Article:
PETALING JAYA: “It can be a nice hell sometimes but usually it is painful”
Despite its frivolous title, this book is not for the faint of heart. It covers suicide, abuse, neglect, isolation and that very specific exhaustion that mental illness brings to all it touches.
The book contains fourteen loaded chapters covering the four major mental illnesses in Malaysia – schizophrenia, bipolar disorder, anxiety and depression.
The disclaimer leaves the readers with a gentle yet heavy reminder that all the individuals featured in the book are real. And that their stories are achingly true.
At age 11, one girl tries to take her life in the prayer room of her school; the only other person there tells her, “God will send you to hell for this.”
With its 141 pages, each chapter grabs at the heartstrings with a small, desperate hand.
The readers are introduced to a psychiatrist who learns the true meaning of “being sane” after treating an Iranian couple at the end of their rope.
In the chapter “Who Cares for the Caregiver?”, readers share the predicament and exasperation of a mother of a schizophrenic girl, who has to endure “helpful” advice from well-meaning, but ultimately misguided relatives who recommend everything from flower baths to exorcisms.
Conversely, readers are shown the power of just having “faith” when all else seems to crumble around those battling mental illness.
Meet university student Veera, who suffers constant headaches (“Is it a tumour?” she worries), struggles to keep her meals down (“Do I have cancer?” she thinks to herself) and is afraid to wander too far from her home just in case she faints or drops dead with no hospitals nearby.
Despite the unrelenting insomnia and creeping numbness in her hands and feet, Veera never doubts that God loves her. And it is this faith that ultimately keeps Veera grounded – when just before she had to literally hold on to the walls to keep from feeling like she was “flying away”.
The testimonies read without pretence, and one almost gets the sense that the person suffering is someone you know, like a neighbour or an old classmate – familiar, but also distant.
Author Hanna Alkaf gives it to the readers straight, as the horror of the situation unveils itself slowly and honestly. Hanna has over 10 years of experience as a journalist, and in 2014, tackled the issue of postpartum depression.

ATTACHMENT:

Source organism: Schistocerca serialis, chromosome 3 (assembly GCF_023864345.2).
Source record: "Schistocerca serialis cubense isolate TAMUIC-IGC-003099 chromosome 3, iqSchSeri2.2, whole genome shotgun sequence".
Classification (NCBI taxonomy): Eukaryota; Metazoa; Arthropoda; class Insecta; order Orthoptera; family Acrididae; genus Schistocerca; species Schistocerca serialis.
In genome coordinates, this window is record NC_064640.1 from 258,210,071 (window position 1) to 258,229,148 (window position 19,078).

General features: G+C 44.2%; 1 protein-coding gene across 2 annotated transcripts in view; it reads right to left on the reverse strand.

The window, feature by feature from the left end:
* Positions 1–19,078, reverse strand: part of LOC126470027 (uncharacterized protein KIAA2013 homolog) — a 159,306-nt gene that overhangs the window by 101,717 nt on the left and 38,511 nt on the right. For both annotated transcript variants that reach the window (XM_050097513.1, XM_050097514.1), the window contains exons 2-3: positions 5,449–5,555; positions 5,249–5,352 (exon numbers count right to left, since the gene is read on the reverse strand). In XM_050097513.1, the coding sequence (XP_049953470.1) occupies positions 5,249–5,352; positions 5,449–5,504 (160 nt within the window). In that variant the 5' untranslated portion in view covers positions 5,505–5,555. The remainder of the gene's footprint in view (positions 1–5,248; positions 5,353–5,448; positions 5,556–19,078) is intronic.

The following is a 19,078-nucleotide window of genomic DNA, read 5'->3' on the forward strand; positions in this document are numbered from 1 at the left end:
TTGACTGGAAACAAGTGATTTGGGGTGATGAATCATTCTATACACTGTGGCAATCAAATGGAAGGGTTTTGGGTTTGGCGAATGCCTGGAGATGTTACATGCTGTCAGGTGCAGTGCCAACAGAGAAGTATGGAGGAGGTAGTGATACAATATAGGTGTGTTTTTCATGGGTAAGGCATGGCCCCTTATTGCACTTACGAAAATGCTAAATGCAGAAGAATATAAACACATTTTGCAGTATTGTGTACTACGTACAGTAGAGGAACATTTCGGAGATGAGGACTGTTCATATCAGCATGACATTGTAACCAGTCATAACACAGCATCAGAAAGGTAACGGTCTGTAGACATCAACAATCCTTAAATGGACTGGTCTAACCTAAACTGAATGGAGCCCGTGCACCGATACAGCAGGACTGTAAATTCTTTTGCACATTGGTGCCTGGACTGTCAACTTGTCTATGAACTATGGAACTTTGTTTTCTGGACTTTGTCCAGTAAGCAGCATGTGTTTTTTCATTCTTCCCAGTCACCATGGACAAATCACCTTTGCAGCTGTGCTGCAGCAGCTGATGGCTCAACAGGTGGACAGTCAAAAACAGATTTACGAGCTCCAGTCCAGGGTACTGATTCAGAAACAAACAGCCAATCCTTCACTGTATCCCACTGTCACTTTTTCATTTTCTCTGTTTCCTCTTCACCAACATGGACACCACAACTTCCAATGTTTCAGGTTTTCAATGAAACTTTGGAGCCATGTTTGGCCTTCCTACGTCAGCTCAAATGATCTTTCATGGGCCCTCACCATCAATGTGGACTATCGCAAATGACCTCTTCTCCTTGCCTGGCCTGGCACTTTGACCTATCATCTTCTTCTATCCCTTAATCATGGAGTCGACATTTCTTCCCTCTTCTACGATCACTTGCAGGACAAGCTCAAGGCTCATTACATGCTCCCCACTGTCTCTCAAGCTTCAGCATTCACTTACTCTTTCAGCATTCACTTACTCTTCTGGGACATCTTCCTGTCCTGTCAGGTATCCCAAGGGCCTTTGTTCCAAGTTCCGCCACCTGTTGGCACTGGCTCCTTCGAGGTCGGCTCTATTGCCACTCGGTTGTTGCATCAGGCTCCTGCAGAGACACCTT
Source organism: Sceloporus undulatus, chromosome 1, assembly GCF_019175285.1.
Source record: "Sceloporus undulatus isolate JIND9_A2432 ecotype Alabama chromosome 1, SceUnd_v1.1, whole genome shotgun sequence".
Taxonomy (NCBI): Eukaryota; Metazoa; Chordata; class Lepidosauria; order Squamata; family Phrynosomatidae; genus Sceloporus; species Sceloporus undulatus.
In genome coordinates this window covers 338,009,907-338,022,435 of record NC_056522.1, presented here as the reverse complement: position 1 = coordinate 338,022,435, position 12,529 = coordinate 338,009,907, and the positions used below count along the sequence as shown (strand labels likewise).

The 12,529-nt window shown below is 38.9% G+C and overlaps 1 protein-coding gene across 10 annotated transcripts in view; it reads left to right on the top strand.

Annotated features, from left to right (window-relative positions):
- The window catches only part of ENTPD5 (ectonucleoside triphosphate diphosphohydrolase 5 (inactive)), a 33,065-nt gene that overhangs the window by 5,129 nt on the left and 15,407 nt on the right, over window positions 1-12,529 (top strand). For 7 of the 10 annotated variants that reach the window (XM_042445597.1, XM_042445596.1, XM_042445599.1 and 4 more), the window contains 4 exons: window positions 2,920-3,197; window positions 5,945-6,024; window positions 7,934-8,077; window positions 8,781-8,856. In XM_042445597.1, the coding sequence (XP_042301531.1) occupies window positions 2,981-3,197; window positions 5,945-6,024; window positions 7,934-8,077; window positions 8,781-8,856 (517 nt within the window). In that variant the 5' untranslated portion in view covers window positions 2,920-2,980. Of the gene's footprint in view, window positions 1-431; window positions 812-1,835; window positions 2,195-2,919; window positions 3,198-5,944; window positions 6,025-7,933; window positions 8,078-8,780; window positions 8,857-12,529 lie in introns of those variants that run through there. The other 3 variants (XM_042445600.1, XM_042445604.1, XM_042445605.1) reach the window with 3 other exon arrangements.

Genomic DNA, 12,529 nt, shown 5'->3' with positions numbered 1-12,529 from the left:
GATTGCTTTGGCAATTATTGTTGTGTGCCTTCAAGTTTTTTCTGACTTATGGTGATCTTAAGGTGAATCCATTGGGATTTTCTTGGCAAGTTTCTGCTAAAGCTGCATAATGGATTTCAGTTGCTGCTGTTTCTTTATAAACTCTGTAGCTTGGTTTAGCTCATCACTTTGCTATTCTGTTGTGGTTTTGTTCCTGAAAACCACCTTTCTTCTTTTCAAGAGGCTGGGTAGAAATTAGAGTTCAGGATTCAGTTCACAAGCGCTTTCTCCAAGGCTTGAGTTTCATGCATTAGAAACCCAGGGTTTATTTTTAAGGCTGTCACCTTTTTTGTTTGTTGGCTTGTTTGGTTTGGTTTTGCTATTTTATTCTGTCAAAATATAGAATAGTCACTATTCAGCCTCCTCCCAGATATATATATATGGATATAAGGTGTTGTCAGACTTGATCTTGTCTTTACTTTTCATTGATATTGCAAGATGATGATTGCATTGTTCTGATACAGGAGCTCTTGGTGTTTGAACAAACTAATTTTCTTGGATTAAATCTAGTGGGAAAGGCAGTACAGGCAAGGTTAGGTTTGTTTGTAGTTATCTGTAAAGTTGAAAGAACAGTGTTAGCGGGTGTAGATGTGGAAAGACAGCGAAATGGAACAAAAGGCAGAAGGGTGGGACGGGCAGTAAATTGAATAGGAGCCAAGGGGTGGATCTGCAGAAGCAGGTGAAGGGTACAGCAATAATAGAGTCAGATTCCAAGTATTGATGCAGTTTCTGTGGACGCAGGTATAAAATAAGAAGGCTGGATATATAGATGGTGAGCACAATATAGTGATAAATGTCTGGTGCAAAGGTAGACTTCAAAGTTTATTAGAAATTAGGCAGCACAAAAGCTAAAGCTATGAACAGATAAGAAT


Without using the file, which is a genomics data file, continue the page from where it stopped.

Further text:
During Hanna’s research, a new mother confessed to her that along with depression, irritability and stress, she had delusions about her baby girl. The mother recalled matter-of-factly that she would wake up in the middle of the night convinced that her daughter had three eyes, and heard voices in her head telling her to kill the child.
More baffling still is that this woman and her husband never considered seeking professional help.
This set Hanna on a journey of investigating why certain people seek help and others do not, even in clearly dangerous situations.
Gila reveals what community looks like to some, the limits of love without science, and what not to say to a mentally ill person. (“Dia gila, kan?”)
This book almost goes right out and begs society to be more considerate of the words carelessly uttered in everyday life. Why is a movie never described as “leukemia bad” or mentally ill patients as “cancer people”?
This compilation of eye-opening stories will make you think twice the next time you want to utter statements like “really depressed” or “bipolar much”.
From the padded cells of Tanjung Rambutan to the glossy apartments of Petaling Jaya, Hanna’s “Gila” reads not as an academic work (as stated in the introduction), but rather as an exercise in human empathy.
The book offers no easy solutions. Hanna makes the issue of mental illness no less complex. However, readers can expect a haunting and hopeful experience and a whole new way of looking at the issue of mental illness and the very people who plod through life weighed down by it.
“Gila: A journey through moods and madness” by Gerakbudaya Enterprise, retails at RM25 and is available in all major bookstores nationwide.